Reusable sandwich and snack baggies

pretzel_bag_blog

I started these projects searching for an alternative to plastic bags. Before you label me “green” I have a confession to make; my reasons for getting away from plastic bags has more to do with the cost to my wallet than the cost to the environment. In the end however it is a “win, win” situation for both my wallet and the environment. At first the solution seemed simple, a bag or wrap made of quilting cotton. The problem is that cotton alone does not keep food fresh. So finding the right lining was the key; it has to keep food fresh and be food safe. I spent an insane amount of time searching for such a product. Only to figure out that there is no perfect solution.

sandwich_wrap_blogFirst I looked at using cotton for the outer fabric and PUL for the lining. Polyurethane laminate (PUL) is a compound fabric made by laminating a cloth fabric to a thin film of polyurethane. Most PUL fabric is made by laminating lightweight polyester interlock knit fabric to a 1 mil thick film of polyurethane. Apparently regular PUL is NOT food safe, but DiaperMaker PUL is advertised as food safe. And there is another product called ProCare that is advertised as being free of lead, phthalates, BPS or Brominates and is FDA GRAS compliant for contact with food. DiaperMaker PUL and ProCare are available online at http://ca.wazoodle.com/. This is fine for my own use, but I was concerned about the availability of the DiaperMaker PUL or ProCare - since it is only available online.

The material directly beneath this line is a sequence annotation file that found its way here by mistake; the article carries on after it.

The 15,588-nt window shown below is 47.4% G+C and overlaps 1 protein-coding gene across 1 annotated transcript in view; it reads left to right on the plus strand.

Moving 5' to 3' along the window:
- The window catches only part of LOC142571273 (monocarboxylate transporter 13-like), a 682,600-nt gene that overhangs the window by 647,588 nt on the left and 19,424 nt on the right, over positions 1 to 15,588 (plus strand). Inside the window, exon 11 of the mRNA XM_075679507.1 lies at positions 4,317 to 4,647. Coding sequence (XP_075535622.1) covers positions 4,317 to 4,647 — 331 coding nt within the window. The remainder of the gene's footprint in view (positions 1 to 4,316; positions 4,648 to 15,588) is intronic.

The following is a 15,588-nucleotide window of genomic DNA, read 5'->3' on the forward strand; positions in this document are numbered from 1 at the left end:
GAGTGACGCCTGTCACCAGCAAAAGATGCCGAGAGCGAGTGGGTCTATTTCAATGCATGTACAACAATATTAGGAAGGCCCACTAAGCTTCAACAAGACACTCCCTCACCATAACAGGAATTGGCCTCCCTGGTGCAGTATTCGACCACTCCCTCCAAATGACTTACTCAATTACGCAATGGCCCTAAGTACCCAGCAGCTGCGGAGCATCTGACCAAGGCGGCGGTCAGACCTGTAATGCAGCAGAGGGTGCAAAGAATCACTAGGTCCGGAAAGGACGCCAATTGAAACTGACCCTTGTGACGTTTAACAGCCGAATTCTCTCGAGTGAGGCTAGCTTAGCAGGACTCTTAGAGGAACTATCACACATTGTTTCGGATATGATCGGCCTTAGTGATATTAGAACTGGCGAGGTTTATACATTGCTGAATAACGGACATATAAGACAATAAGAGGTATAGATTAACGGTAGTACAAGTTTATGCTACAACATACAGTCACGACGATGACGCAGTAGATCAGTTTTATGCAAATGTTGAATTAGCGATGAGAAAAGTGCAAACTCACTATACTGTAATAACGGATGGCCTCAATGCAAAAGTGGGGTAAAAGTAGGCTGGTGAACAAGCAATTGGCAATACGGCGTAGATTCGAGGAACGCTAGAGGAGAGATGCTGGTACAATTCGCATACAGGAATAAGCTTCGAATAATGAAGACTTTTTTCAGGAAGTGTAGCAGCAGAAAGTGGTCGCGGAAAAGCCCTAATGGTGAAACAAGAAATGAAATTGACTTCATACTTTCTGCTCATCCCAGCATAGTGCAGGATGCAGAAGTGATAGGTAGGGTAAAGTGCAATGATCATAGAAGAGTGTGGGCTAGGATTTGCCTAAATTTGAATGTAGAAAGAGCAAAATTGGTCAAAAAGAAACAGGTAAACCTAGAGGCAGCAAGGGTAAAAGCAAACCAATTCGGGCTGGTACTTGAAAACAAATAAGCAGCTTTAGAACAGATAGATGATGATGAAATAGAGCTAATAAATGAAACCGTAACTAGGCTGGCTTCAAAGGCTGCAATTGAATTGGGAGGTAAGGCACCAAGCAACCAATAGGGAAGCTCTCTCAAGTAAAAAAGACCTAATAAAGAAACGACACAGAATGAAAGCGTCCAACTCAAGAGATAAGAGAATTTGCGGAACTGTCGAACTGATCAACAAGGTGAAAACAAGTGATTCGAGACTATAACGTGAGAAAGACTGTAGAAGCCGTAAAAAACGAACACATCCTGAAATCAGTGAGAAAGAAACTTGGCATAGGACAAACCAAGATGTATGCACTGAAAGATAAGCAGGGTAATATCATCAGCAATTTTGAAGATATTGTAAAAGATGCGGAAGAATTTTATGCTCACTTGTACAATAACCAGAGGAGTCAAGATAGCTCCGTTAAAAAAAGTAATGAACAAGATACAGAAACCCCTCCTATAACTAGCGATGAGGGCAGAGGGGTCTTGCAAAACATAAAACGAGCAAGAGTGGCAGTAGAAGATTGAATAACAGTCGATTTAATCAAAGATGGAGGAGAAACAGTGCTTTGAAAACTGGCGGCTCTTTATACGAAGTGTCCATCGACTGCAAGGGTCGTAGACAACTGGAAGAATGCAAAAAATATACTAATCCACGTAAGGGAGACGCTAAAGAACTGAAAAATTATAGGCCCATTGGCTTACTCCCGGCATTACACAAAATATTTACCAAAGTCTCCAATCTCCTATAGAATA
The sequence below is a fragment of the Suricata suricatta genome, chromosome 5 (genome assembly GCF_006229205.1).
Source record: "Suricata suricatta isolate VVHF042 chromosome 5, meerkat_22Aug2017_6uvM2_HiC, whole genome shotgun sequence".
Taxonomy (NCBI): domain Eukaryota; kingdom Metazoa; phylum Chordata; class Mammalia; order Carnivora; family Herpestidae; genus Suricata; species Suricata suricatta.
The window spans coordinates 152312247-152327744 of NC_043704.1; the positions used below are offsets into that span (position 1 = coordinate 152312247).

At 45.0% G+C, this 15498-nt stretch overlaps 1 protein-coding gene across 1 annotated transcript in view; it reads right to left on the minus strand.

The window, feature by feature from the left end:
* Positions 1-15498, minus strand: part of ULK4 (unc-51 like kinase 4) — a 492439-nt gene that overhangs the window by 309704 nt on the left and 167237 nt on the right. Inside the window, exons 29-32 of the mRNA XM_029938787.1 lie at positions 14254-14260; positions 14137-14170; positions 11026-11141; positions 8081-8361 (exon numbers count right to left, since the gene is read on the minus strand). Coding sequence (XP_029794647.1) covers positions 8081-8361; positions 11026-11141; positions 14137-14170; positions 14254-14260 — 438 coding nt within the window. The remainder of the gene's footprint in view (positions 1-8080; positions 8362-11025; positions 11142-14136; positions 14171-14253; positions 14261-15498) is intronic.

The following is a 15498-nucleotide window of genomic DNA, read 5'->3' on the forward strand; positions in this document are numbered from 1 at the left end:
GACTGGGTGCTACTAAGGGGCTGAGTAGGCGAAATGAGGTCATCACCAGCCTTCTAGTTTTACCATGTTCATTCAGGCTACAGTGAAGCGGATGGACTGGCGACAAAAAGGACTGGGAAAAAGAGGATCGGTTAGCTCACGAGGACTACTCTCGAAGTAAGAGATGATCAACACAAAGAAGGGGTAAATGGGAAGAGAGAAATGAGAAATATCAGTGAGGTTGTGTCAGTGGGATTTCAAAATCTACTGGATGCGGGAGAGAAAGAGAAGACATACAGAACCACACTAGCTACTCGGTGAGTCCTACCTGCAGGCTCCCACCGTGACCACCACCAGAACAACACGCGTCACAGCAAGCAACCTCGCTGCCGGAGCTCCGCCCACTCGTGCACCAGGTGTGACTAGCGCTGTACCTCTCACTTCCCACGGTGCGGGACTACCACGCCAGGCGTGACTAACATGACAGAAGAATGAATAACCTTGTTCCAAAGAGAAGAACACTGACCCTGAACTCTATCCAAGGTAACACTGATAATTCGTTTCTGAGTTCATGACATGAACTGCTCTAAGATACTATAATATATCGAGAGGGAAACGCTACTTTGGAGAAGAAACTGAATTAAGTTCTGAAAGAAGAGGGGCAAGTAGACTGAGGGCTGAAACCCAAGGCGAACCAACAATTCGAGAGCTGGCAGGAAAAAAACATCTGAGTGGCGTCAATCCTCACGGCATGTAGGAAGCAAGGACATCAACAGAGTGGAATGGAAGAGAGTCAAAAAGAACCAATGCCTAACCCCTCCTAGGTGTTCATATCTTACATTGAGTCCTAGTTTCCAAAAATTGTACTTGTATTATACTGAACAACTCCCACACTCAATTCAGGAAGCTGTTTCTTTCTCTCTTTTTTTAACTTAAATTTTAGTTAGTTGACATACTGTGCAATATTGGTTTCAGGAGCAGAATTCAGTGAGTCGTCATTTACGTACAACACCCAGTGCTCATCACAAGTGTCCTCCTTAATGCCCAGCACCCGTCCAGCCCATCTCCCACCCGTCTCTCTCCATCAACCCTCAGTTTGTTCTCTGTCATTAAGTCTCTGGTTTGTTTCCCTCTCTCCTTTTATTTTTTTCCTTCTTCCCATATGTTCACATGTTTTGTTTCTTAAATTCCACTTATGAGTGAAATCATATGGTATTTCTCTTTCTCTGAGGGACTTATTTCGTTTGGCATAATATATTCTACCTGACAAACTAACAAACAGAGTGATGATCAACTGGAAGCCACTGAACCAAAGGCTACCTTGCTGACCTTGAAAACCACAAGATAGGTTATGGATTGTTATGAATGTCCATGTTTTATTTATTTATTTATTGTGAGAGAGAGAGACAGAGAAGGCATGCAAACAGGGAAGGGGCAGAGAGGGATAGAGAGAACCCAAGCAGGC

sandwich_bag_1_blogThen I thought about using cotton as the outer fabric and the lining. With an all-cotton Wrap-N-Go Sandwich Wrap you will need to wrap your sandwich in waxed paper. This is not a problem for me. That's what my mom used before the proliferation of plastic baggies. Here comes the “but”, apparently regular waxed paper is food safe, but it is coated with paraffin, so it is not recyclable or compostable. You can purchase soybean coated waxed paper here (http://www.grassrootsstore.com/ProductDetails.asp?ProductCode=13749). It is both recyclable and compostable, but it is not cheap.

The bottom line is there is no one perfect solution for everyone. I think these are two good options; choose the one that works for you.